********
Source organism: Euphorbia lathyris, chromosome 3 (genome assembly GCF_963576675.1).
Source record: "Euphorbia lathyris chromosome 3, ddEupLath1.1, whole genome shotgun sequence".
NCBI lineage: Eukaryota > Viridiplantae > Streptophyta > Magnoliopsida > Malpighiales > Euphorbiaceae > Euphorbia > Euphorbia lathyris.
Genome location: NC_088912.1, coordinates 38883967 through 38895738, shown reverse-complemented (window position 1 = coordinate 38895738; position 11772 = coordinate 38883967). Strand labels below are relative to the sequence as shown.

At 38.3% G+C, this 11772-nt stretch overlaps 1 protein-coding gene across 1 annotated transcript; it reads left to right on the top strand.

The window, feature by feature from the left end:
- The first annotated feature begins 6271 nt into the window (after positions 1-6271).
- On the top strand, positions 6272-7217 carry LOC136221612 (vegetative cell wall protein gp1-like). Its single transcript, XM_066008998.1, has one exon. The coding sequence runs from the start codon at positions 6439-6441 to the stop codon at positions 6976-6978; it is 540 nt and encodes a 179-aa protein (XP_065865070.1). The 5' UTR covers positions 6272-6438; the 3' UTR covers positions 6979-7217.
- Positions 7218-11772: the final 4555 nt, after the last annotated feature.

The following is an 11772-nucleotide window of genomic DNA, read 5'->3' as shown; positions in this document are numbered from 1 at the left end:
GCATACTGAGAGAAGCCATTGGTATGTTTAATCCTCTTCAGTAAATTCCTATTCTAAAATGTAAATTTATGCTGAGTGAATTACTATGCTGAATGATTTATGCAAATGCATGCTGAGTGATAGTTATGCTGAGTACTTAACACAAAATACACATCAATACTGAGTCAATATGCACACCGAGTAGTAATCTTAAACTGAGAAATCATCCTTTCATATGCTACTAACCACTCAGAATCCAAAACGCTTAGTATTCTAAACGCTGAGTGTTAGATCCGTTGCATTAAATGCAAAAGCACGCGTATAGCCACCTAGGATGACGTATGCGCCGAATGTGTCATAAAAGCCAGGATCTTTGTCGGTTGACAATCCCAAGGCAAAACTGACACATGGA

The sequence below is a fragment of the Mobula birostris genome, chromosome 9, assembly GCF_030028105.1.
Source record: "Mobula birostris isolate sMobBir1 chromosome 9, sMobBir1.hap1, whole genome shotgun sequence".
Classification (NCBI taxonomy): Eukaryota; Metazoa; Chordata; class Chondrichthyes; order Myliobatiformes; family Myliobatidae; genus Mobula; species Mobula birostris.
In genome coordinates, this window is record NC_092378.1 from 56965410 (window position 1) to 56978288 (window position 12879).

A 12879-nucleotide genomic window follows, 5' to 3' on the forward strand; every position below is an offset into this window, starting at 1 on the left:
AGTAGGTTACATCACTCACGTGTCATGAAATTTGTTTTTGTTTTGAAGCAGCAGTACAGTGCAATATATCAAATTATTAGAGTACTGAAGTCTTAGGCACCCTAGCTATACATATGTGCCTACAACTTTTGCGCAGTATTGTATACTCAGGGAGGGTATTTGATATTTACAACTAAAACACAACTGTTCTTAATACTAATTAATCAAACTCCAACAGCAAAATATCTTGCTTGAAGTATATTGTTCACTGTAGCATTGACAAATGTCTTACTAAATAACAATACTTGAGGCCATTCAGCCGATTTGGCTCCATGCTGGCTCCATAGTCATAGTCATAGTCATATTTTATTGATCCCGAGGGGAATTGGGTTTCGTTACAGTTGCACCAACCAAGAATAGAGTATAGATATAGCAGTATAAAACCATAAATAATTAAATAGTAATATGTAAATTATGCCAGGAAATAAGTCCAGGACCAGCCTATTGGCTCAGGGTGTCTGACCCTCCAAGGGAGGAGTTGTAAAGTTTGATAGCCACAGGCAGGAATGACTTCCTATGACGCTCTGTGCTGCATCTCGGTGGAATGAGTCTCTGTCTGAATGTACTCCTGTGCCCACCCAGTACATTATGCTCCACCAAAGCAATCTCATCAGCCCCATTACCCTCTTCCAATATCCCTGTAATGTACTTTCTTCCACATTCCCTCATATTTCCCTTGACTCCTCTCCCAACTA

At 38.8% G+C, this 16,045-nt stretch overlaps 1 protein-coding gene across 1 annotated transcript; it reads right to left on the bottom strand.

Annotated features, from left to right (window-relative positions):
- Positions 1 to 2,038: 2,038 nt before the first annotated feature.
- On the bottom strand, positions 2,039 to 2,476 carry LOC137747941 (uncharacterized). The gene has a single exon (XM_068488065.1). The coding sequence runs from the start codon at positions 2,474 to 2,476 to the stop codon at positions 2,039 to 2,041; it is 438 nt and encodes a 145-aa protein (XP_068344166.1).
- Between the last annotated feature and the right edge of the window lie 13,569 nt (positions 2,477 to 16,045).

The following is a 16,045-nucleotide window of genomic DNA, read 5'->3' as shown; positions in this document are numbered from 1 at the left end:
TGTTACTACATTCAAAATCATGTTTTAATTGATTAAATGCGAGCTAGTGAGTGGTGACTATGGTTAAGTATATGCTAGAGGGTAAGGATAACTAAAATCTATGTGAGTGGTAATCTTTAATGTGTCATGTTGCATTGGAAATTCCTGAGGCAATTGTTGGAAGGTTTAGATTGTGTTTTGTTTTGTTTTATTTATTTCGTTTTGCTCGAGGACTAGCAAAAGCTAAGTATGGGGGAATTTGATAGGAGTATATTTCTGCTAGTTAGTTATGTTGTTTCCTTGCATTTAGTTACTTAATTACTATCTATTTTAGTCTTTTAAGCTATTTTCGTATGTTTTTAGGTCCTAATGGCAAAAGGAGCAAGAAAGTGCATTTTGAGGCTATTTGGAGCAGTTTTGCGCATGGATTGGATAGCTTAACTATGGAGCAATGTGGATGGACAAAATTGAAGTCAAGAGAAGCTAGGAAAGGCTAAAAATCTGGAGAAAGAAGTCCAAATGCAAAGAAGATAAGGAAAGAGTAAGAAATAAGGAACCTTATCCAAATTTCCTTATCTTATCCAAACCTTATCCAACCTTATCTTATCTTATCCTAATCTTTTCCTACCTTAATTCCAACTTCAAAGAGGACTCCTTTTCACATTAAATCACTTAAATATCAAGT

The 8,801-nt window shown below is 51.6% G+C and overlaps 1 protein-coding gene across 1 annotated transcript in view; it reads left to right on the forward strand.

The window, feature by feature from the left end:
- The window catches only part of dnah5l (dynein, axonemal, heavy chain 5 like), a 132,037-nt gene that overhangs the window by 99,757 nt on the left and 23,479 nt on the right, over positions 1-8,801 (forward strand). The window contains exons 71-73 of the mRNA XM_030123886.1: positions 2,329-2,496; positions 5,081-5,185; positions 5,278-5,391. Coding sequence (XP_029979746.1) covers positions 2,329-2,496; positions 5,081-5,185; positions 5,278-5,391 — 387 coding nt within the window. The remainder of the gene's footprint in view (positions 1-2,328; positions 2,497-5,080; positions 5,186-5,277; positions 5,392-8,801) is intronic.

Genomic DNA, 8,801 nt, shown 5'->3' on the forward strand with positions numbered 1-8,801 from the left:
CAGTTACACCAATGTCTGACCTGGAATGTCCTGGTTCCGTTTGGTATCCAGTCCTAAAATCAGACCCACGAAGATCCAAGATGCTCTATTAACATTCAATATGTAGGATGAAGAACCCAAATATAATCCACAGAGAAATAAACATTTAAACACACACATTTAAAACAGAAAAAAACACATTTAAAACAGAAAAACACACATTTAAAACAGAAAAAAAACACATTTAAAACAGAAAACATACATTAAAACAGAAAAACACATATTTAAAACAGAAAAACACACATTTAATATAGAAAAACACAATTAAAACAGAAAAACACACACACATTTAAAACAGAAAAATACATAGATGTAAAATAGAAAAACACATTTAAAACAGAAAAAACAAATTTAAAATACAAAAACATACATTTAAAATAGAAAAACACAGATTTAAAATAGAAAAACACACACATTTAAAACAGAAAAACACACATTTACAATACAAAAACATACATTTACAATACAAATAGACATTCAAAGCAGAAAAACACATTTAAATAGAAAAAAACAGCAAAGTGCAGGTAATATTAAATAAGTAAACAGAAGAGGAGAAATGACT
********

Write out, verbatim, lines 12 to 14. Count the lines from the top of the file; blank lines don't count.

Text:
The sequence below is a fragment of the Mobula birostris genome, chromosome 9, assembly GCF_030028105.1.
Source record: "Mobula birostris isolate sMobBir1 chromosome 9, sMobBir1.hap1, whole genome shotgun sequence".
Classification (NCBI taxonomy): Eukaryota; Metazoa; Chordata; class Chondrichthyes; order Myliobatiformes; family Myliobatidae; genus Mobula; species Mobula birostris.